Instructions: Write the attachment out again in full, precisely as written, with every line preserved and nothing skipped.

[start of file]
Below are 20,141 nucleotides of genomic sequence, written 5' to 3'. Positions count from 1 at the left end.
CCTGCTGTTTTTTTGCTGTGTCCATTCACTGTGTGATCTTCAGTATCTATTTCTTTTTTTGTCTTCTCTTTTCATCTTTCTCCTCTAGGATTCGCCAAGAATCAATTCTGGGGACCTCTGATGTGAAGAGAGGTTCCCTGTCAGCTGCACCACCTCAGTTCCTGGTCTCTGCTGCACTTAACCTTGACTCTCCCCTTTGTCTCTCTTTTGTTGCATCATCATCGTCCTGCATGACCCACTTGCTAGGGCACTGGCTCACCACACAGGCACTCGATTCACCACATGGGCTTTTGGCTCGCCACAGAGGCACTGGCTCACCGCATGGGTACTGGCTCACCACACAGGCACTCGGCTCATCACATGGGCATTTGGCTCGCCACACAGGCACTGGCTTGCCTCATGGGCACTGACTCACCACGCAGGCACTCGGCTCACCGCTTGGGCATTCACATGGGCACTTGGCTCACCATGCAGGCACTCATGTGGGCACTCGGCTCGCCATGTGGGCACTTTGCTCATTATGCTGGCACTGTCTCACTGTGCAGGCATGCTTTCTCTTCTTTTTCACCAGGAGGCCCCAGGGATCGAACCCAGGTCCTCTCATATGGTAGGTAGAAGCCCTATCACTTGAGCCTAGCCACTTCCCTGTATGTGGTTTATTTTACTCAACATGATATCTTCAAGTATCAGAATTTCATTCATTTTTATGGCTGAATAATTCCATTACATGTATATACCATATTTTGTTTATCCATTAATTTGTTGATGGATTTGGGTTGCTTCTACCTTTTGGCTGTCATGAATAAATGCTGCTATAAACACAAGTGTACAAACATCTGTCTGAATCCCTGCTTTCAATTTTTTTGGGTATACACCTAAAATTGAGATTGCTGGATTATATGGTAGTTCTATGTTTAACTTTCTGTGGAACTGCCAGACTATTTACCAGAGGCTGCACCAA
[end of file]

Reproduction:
Below are 20,141 nucleotides of genomic sequence, written 5' to 3'. Positions count from 1 at the left end.
CCTGCTGTTTTTTTGCTGTGTCCATTCACTGTGTGATCTTCAGTATCTATTTCTTTTTTTGTCTTCTCTTTTCATCTTTCTCCTCTAGGATTCGCCAAGAATCAATTCTGGGGACCTCTGATGTGAAGAGAGGTTCCCTGTCAGCTGCACCACCTCAGTTCCTGGTCTCTGCTGCACTTAACCTTGACTCTCCCCTTTGTCTCTCTTTTGTTGCATCATCATCGTCCTGCATGACCCACTTGCTAGGGCACTGGCTCACCACACAGGCACTCGATTCACCACATGGGCTTTTGGCTCGCCACAGAGGCACTGGCTCACCGCATGGGTACTGGCTCACCACACAGGCACTCGGCTCATCACATGGGCATTTGGCTCGCCACACAGGCACTGGCTTGCCTCATGGGCACTGACTCACCACGCAGGCACTCGGCTCACCGCTTGGGCATTCACATGGGCACTTGGCTCACCATGCAGGCACTCATGTGGGCACTCGGCTCGCCATGTGGGCACTTTGCTCATTATGCTGGCACTGTCTCACTGTGCAGGCATGCTTTCTCTTCTTTTTCACCAGGAGGCCCCAGGGATCGAACCCAGGTCCTCTCATATGGTAGGTAGAAGCCCTATCACTTGAGCCTAGCCACTTCCCTGTATGTGGTTTATTTTACTCAACATGATATCTTCAAGTATCAGAATTTCATTCATTTTTATGGCTGAATAATTCCATTACATGTATATACCATATTTTGTTTATCCATTAATTTGTTGATGGATTTGGGTTGCTTCTACCTTTTGGCTGTCATGAATAAATGCTGCTATAAACACAAGTGTACAAACATCTGTCTGAATCCCTGCTTTCAATTTTTTTGGGTATACACCTAAAATTGAGATTGCTGGATTATATGGTAGTTCTATGTTTAACTTTCTGTGGAACTGCCAGACTATTTACCAGAGGCTGCACCAA